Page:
Link-state algorithm is faster and more accurate in selecting the best path compared to distance vector approach. The latter algorithm allows routers to know how far the destinations are (distance) and the next-hop router(s) the packets should be sent to (vector). Thus, the routers do not know the topology of the network.
Routers using link-state algorithm create "a map" of the network which allows them to choose paths more accurately. Even though they are more demanding hardware-wise (CPU and RAM memory) they supersede distance vector based solutions.
OSPF Basic Operation
OSPF is a very complex routing protocol but its fundamental operation is quite simple. The steps of operation might be pictured as follows:
- Each router sends so called hello packets out of all OSPF-enabled interfaces. This way, the OSPF-enabled router discovers directly connected routers which also run OSPF. If certain parameters in the hello packets match between the neighboring routers, they form the relationship called the adjacency. It is a sort of virtual communication between them.
- Then, each router exchanges special packets called Link State Advertisements (LSAs) with its neighbors (adjacent routers). In OSPF terminology the word link is the same as the interface. LSAs contain details such as: addresses/network masks configured on the links (interfaces running OSPF of course), the metric, the state of the link (which is its relation to the rest of the network), list of neighbors connected to the link.
- Each router stores the LSAs in its Link State Database (LSDB). These LSAs are then flooded (advertised) to all OSPF neighbors. As a result of the LSA flooding, all routers in the area have identical LSDBs. An analogy would be having the same road map of a given country which all drivers use. Their journey's starting point is different but the map is still the same.
- Each router runs Dijkstra's algorithm to select the best path from this topological database (LSDB). This way, each router creates loop free graph indicating the shortest (best) path to each network/subnet advertised. The best paths end up in the routing table.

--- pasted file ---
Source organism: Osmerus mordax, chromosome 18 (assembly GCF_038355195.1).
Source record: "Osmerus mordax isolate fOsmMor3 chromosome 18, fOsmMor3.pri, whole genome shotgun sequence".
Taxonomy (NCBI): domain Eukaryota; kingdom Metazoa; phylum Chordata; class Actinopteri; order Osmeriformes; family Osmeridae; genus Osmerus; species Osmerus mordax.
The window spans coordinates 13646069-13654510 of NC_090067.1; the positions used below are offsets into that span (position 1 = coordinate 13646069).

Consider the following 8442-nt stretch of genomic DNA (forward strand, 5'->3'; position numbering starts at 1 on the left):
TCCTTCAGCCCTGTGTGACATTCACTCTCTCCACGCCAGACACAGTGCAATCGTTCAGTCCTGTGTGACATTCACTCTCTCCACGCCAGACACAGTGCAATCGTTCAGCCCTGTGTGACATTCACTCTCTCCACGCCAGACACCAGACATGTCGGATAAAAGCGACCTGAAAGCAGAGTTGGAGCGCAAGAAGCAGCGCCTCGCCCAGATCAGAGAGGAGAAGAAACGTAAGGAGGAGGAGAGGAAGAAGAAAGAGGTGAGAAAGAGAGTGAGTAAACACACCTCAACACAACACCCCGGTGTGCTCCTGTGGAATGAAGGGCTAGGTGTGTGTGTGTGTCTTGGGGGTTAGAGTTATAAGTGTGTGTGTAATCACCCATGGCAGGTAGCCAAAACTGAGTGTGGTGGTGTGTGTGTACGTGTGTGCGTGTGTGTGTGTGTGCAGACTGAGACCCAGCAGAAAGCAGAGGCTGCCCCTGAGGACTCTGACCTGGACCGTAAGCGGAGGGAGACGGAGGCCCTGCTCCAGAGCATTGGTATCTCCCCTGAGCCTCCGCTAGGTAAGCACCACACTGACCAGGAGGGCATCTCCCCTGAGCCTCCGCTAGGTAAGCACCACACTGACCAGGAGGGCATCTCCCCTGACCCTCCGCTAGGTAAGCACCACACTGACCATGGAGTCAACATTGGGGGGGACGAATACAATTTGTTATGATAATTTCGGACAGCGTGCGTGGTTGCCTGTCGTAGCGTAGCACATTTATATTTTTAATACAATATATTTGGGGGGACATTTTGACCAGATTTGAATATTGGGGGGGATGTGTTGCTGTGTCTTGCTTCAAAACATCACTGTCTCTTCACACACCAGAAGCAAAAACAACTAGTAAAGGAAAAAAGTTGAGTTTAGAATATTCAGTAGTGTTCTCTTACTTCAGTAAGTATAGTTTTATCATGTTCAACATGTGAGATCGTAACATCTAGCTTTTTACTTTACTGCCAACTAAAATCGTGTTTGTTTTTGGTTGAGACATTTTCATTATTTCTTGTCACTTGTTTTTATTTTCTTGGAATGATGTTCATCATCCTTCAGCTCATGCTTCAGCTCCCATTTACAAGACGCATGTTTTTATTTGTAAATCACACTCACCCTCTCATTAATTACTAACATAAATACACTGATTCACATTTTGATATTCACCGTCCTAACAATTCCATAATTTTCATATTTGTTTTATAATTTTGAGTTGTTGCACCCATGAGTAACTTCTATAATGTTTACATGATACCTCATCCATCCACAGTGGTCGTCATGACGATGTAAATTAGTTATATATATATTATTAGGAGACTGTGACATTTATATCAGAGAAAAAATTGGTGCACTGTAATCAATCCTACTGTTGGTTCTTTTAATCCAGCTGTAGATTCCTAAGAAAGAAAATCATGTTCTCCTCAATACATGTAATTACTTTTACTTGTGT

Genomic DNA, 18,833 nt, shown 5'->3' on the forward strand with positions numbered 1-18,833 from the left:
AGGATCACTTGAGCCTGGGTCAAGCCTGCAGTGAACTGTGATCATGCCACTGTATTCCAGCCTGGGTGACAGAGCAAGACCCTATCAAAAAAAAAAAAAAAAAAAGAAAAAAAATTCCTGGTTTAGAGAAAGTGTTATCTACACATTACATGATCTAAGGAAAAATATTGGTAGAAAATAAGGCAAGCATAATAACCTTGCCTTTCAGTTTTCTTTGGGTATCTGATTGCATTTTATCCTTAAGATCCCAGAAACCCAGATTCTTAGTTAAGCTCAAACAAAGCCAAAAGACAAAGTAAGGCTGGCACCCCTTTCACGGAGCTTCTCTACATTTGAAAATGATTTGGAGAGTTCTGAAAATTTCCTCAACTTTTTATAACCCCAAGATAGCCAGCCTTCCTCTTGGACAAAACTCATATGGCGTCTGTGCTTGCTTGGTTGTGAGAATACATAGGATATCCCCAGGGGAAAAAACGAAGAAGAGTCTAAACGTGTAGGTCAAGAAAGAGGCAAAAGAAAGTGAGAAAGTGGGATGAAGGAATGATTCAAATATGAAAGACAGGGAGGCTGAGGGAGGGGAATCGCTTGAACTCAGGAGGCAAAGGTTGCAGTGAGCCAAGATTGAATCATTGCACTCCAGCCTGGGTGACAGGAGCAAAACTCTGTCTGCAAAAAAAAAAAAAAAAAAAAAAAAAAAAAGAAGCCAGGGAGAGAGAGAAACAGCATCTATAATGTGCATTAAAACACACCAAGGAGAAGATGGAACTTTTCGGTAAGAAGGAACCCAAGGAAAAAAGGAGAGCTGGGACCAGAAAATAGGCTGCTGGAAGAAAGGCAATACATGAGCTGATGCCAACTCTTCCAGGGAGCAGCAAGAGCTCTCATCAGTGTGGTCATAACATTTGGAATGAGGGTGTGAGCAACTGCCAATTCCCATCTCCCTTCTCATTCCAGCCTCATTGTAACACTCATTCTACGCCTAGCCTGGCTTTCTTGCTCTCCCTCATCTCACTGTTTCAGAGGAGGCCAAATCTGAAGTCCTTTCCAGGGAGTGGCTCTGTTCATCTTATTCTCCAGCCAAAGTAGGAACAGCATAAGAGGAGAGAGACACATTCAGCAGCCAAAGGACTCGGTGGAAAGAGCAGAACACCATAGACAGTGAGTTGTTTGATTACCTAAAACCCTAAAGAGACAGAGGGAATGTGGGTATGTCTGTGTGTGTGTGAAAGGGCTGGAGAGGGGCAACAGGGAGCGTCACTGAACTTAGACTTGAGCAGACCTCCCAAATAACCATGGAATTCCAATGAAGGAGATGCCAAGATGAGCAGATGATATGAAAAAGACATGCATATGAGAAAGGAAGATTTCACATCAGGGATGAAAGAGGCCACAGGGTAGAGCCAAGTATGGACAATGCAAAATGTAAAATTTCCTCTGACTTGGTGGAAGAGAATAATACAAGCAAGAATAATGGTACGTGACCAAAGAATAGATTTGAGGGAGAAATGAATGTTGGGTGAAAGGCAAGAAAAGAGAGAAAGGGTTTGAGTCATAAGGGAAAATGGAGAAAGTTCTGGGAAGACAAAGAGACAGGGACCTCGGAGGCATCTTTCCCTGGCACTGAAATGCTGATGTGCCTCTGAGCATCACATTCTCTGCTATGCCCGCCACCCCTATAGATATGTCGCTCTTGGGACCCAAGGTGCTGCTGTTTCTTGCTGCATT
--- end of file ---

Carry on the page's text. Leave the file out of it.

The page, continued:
OSPF Network Types
OSPF distinguishes between two major types of networks:
- Transit Networks - Networks which have two or more attached routers. The packets might be originated or passing through this type of network.
- Stub Networks - Networks which have only one router attached (one exit point). Packets are either originated or destined to these types of networks. A loopback interface is a type of stub network as well. The loopbacks are by default advertised as /32 prefixes (255.255.255.255). If you want to advertise loopbacks with their real network mask length, you must change the OSPF mode of operation to point-to-point (presented in the upcoming posts).
More specifically OSPF defines five different types of networks it can operate on. These are:
- Broadcast - such as Ethernet, Token-Ring
- Non Broadcast Multiple Access (NBMA) - such as Frame-Relay, ATM, X.25 (they may but do not have to be fully meshed)
- Point-To-Multipoint - such as Frame-Relay but treated as point-to-point links (Hub and Spoke)
- Point-to-Point - such as using PPP, HDLC protocols
- Virtual Links - used in special situations if the OSPF area 0 (backbone area) is partitioned or if an OSPF area cannot be connected to the area 0 directly
There are some differences in OSPF operation, depending on what type of network it runs on. I will explain the relevant details in the upcoming posts.